Menopause and Insomnia

Symptoms and Treatment

Hormonal fluctuations like the magnitude of those that take place during menopause, can wreak havoc with your emotional and physical state and disrupt sleep enough that they can produce insomnia symptoms. Because menopause occurs over a period of years, usually, insomnia symptoms can go from transient and temporary, to chronic and severe.


Severe Hormone Changes Trigger Sleep Disturbances in Women

The most marked hormone alterations occur during menopause, the period of time in a woman’s life that includes peri-menopause, menopause and post-menopause. Natural sleep cycles run according to a delicate and complex balance of ingredients in just about every system of your body. Your body and mind are actually quite active during normal sleep cycles. When the female body begins to experience ups and downs in levels of progesterone and estrogen the entire body’s chemistry is thrown off. Physical responses occur that not only disrupt your daily life, but they disrupt sleep, as well, and can become chronic.

Menopause-related insomnia can increase in combination with any or all of these symptoms:

  • Irregular menstrual cycles
  • Occasional hot flashes and sweats
  • Irritability and mood swings
  • Changes in sex drive
  • Changes in diet and exercise

To compound the issue, the more sleep you lose secondary to menopausal symptoms, the more pronounced insomnia symptoms become. Moodiness would become more intense, extreme fatigue is common.

Peri-menopause Symptoms of Insomnia

Peri-menopause can begin as much as 10 years prior to menopause, but for most women the most noticeable signs and symptoms don’t show themselves until 5 years before full menopause and it could be much less. The severity and length of a woman’s menopause can often be dictated to some extent by family history.

During peri-menopause estrogen levels can go into decline, setting off occasional or isolated menopause-related symptoms like those above. For example you may experience an isolated hot flash or night sweat, or a menstrual cycle may be thrown off your normal cycle. These isolated instances can disturb your sleep and give you symptoms of temporary insomnia.

Menopause Insomnia

Medically speaking you have finally reached menopause after 12 full months without a menstrual cycle. Leading up to this though menopausal symptoms can become much more frequent and intense for some women. Hot flashes, night sweats and anxiety WILL wake you in the night and disrupt sleep so much so that many women report chronic insomnia symptoms.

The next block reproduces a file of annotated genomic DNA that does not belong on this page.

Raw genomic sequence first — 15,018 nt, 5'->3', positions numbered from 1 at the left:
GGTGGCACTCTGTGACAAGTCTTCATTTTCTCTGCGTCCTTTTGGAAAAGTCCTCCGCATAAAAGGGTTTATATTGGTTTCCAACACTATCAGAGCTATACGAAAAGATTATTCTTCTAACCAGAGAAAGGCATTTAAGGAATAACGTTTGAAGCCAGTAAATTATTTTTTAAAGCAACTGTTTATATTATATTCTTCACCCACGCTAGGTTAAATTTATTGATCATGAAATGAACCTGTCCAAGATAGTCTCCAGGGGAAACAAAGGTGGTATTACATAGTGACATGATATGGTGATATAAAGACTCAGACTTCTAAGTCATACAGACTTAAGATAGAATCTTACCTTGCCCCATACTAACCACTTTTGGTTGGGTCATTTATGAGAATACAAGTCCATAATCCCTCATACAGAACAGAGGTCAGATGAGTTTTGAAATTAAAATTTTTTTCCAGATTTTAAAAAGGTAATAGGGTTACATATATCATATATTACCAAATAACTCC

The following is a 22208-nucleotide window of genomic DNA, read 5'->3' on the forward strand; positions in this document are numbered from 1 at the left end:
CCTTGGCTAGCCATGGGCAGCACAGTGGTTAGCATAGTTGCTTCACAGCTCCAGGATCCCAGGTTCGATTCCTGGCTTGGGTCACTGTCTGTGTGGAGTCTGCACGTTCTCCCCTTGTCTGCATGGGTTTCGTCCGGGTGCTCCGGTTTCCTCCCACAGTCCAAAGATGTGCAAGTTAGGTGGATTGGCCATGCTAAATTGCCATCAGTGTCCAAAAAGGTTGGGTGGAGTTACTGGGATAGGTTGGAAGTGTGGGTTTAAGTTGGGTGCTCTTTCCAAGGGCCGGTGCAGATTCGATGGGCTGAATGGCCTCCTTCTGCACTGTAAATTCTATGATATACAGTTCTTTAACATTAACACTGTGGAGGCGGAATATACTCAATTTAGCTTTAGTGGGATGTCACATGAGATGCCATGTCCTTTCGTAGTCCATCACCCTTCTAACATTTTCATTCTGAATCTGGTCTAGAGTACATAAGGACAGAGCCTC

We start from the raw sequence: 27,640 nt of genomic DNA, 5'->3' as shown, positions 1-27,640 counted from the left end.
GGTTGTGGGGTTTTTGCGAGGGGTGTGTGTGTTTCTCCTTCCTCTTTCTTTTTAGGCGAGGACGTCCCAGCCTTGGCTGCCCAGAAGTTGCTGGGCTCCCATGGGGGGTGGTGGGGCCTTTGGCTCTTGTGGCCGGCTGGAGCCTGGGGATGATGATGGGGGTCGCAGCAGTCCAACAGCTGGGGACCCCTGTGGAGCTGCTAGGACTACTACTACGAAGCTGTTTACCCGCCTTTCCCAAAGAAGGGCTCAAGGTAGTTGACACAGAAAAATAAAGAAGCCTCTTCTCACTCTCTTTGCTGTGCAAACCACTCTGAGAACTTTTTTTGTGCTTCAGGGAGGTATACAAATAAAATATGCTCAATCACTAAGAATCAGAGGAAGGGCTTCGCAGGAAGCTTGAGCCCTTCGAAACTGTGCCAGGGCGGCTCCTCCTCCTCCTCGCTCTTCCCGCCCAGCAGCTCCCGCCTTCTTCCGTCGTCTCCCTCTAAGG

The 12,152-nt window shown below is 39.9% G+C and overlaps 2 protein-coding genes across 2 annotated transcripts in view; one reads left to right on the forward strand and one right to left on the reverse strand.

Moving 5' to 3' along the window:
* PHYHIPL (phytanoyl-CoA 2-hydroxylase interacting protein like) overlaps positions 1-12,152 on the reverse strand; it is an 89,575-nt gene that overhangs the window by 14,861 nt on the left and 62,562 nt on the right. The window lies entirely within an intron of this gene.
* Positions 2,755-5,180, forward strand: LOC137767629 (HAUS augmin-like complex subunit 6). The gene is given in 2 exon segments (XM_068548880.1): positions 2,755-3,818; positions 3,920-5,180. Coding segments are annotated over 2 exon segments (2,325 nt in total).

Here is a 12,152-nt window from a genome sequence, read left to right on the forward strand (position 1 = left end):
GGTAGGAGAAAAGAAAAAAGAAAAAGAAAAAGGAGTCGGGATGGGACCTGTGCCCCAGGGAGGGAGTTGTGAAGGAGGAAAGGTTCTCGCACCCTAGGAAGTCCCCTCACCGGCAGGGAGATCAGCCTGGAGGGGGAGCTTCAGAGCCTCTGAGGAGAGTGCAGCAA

Post-Menopause Insomnia

Some doctors believe that women may develop insomnia –that it becomes a behavioral pattern ingrained from regular sleep interruptions over the course of their lifetimes—from PMS and pregnancy-related insomnia. Insomnia doesn’t end during post-menopause.

In fact, insomnia can become symptomatic of more serious sleep disorders in a post-menopausal woman. Statistics prove that more women past menopause develop sleep disorders, including restless leg syndrome and sleep apnea, than at any other time in their lives. Another factor post-menopause becomes causes related to aging, as well. The elderly account for another group in which there is a high incidence of insomnia. Medications increase, social situations change and anxiety and depression can become marked.

Treating Menopause Related Insomnia

In many cases your doctor may choose to treat what he or she considers the primary source for insomnia—menopause. Hormone replacement therapy has shown to drastically relieve some symptoms of menopause, which in turn alleviate insomnia. But some women prefer to avoid hormone replacement or drugs and opt instead to try natural therapies. Of course menopause insomnia symptoms might also be improved through sleep hygiene and improvement in diet, exercise and other important daily routines.

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